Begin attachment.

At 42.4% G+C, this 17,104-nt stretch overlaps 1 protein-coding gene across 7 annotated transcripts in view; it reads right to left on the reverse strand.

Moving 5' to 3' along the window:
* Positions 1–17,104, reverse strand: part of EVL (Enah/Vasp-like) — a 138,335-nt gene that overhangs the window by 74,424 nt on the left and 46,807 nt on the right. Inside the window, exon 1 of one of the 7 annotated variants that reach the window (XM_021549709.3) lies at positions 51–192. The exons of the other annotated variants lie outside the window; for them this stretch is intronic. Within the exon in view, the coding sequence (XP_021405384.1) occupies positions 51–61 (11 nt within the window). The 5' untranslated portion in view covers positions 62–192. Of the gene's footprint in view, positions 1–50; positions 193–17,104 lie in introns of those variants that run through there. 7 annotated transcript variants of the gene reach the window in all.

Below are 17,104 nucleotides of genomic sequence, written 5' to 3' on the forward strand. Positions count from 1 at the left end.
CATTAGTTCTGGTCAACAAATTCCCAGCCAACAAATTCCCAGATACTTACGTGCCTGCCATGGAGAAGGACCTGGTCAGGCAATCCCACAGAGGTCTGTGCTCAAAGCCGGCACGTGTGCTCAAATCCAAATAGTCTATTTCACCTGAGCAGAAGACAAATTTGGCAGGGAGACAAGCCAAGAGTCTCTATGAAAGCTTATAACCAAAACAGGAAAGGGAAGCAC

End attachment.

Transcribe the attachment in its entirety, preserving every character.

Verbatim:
At 42.4% G+C, this 17,104-nt stretch overlaps 1 protein-coding gene across 7 annotated transcripts in view; it reads right to left on the reverse strand.

Moving 5' to 3' along the window:
* Positions 1–17,104, reverse strand: part of EVL (Enah/Vasp-like) — a 138,335-nt gene that overhangs the window by 74,424 nt on the left and 46,807 nt on the right. Inside the window, exon 1 of one of the 7 annotated variants that reach the window (XM_021549709.3) lies at positions 51–192. The exons of the other annotated variants lie outside the window; for them this stretch is intronic. Within the exon in view, the coding sequence (XP_021405384.1) occupies positions 51–61 (11 nt within the window). The 5' untranslated portion in view covers positions 62–192. Of the gene's footprint in view, positions 1–50; positions 193–17,104 lie in introns of those variants that run through there. 7 annotated transcript variants of the gene reach the window in all.

Below are 17,104 nucleotides of genomic sequence, written 5' to 3' on the forward strand. Positions count from 1 at the left end.
CATTAGTTCTGGTCAACAAATTCCCAGCCAACAAATTCCCAGATACTTACGTGCCTGCCATGGAGAAGGACCTGGTCAGGCAATCCCACAGAGGTCTGTGCTCAAAGCCGGCACGTGTGCTCAAATCCAAATAGTCTATTTCACCTGAGCAGAAGACAAATTTGGCAGGGAGACAAGCCAAGAGTCTCTATGAAAGCTTATAACCAAAACAGGAAAGGGAAGCAC